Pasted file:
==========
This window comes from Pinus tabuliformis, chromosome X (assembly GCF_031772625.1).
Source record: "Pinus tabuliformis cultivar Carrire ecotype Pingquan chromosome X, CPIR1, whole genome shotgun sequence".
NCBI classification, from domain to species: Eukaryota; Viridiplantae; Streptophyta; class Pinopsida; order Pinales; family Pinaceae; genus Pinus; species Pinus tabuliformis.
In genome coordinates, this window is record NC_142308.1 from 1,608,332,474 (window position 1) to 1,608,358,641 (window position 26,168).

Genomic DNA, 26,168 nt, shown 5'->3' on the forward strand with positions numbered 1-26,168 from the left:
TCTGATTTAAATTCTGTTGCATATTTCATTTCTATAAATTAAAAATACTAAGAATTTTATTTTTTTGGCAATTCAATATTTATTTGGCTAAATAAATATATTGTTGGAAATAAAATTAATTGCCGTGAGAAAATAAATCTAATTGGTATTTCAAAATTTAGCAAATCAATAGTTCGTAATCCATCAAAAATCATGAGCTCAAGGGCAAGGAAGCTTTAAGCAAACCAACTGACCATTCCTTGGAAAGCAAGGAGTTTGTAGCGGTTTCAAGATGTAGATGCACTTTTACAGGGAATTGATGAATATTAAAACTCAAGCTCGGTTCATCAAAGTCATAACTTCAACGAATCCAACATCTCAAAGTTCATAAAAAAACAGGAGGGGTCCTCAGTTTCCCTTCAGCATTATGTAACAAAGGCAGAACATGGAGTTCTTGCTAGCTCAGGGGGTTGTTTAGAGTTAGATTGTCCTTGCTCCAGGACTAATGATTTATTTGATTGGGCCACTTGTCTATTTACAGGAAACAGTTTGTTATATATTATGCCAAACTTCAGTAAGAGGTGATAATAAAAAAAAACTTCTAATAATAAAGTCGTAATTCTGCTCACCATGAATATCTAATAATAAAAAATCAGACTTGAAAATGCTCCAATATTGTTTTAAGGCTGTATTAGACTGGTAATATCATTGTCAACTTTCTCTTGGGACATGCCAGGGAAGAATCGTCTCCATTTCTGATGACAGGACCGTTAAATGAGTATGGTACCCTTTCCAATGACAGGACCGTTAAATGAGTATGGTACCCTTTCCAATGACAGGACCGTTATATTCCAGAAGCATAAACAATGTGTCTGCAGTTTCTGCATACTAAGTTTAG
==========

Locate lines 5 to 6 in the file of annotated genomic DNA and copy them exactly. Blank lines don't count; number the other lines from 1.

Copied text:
Genomic DNA, 26,168 nt, shown 5'->3' on the forward strand with positions numbered 1-26,168 from the left:
TCTGATTTAAATTCTGTTGCATATTTCATTTCTATAAATTAAAAATACTAAGAATTTTATTTTTTTGGCAATTCAATATTTATTTGGCTAAATAAATATATTGTTGGAAATAAAATTAATTGCCGTGAGAAAATAAATCTAATTGGTATTTCAAAATTTAGCAAATCAATAGTTCGTAATCCATCAAAAATCATGAGCTCAAGGGCAAGGAAGCTTTAAGCAAACCAACTGACCATTCCTTGGAAAGCAAGGAGTTTGTAGCGGTTTCAAGATGTAGATGCACTTTTACAGGGAATTGATGAATATTAAAACTCAAGCTCGGTTCATCAAAGTCATAACTTCAACGAATCCAACATCTCAAAGTTCATAAAAAAACAGGAGGGGTCCTCAGTTTCCCTTCAGCATTATGTAACAAAGGCAGAACATGGAGTTCTTGCTAGCTCAGGGGGTTGTTTAGAGTTAGATTGTCCTTGCTCCAGGACTAATGATTTATTTGATTGGGCCACTTGTCTATTTACAGGAAACAGTTTGTTATATATTATGCCAAACTTCAGTAAGAGGTGATAATAAAAAAAAACTTCTAATAATAAAGTCGTAATTCTGCTCACCATGAATATCTAATAATAAAAAATCAGACTTGAAAATGCTCCAATATTGTTTTAAGGCTGTATTAGACTGGTAATATCATTGTCAACTTTCTCTTGGGACATGCCAGGGAAGAATCGTCTCCATTTCTGATGACAGGACCGTTAAATGAGTATGGTACCCTTTCCAATGACAGGACCGTTAAATGAGTATGGTACCCTTTCCAATGACAGGACCGTTATATTCCAGAAGCATAAACAATGTGTCTGCAGTTTCTGCATACTAAGTTTAG